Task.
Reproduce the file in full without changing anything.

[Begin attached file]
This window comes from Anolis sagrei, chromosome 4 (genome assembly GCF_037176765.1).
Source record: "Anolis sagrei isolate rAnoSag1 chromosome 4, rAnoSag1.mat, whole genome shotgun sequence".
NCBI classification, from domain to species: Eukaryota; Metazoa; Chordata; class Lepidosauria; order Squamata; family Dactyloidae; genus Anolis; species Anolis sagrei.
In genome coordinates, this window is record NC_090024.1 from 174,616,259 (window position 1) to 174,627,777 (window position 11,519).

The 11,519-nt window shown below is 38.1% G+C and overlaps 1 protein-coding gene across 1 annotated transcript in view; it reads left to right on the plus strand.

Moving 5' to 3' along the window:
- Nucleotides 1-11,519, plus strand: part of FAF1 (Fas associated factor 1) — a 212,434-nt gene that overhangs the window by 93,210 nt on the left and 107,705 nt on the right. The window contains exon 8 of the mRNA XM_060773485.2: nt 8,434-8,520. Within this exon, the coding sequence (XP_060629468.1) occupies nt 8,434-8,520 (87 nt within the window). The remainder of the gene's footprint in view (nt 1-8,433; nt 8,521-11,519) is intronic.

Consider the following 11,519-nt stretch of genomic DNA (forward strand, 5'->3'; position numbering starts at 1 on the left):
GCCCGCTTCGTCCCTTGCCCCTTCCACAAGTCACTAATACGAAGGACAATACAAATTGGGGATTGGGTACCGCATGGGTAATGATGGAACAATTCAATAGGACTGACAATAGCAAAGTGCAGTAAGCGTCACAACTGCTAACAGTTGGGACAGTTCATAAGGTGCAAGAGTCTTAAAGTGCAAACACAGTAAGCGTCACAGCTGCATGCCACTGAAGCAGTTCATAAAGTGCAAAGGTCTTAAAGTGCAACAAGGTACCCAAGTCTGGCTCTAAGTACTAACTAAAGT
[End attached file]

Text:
This window comes from Anolis sagrei, chromosome 4 (genome assembly GCF_037176765.1).
Source record: "Anolis sagrei isolate rAnoSag1 chromosome 4, rAnoSag1.mat, whole genome shotgun sequence".
NCBI classification, from domain to species: Eukaryota; Metazoa; Chordata; class Lepidosauria; order Squamata; family Dactyloidae; genus Anolis; species Anolis sagrei.
In genome coordinates, this window is record NC_090024.1 from 174,616,259 (window position 1) to 174,627,777 (window position 11,519).

The 11,519-nt window shown below is 38.1% G+C and overlaps 1 protein-coding gene across 1 annotated transcript in view; it reads left to right on the plus strand.

Moving 5' to 3' along the window:
- Nucleotides 1-11,519, plus strand: part of FAF1 (Fas associated factor 1) — a 212,434-nt gene that overhangs the window by 93,210 nt on the left and 107,705 nt on the right. The window contains exon 8 of the mRNA XM_060773485.2: nt 8,434-8,520. Within this exon, the coding sequence (XP_060629468.1) occupies nt 8,434-8,520 (87 nt within the window). The remainder of the gene's footprint in view (nt 1-8,433; nt 8,521-11,519) is intronic.

Consider the following 11,519-nt stretch of genomic DNA (forward strand, 5'->3'; position numbering starts at 1 on the left):
GCCCGCTTCGTCCCTTGCCCCTTCCACAAGTCACTAATACGAAGGACAATACAAATTGGGGATTGGGTACCGCATGGGTAATGATGGAACAATTCAATAGGACTGACAATAGCAAAGTGCAGTAAGCGTCACAACTGCTAACAGTTGGGACAGTTCATAAGGTGCAAGAGTCTTAAAGTGCAAACACAGTAAGCGTCACAGCTGCATGCCACTGAAGCAGTTCATAAAGTGCAAAGGTCTTAAAGTGCAACAAGGTACCCAAGTCTGGCTCTAAGTACTAACTAAAGT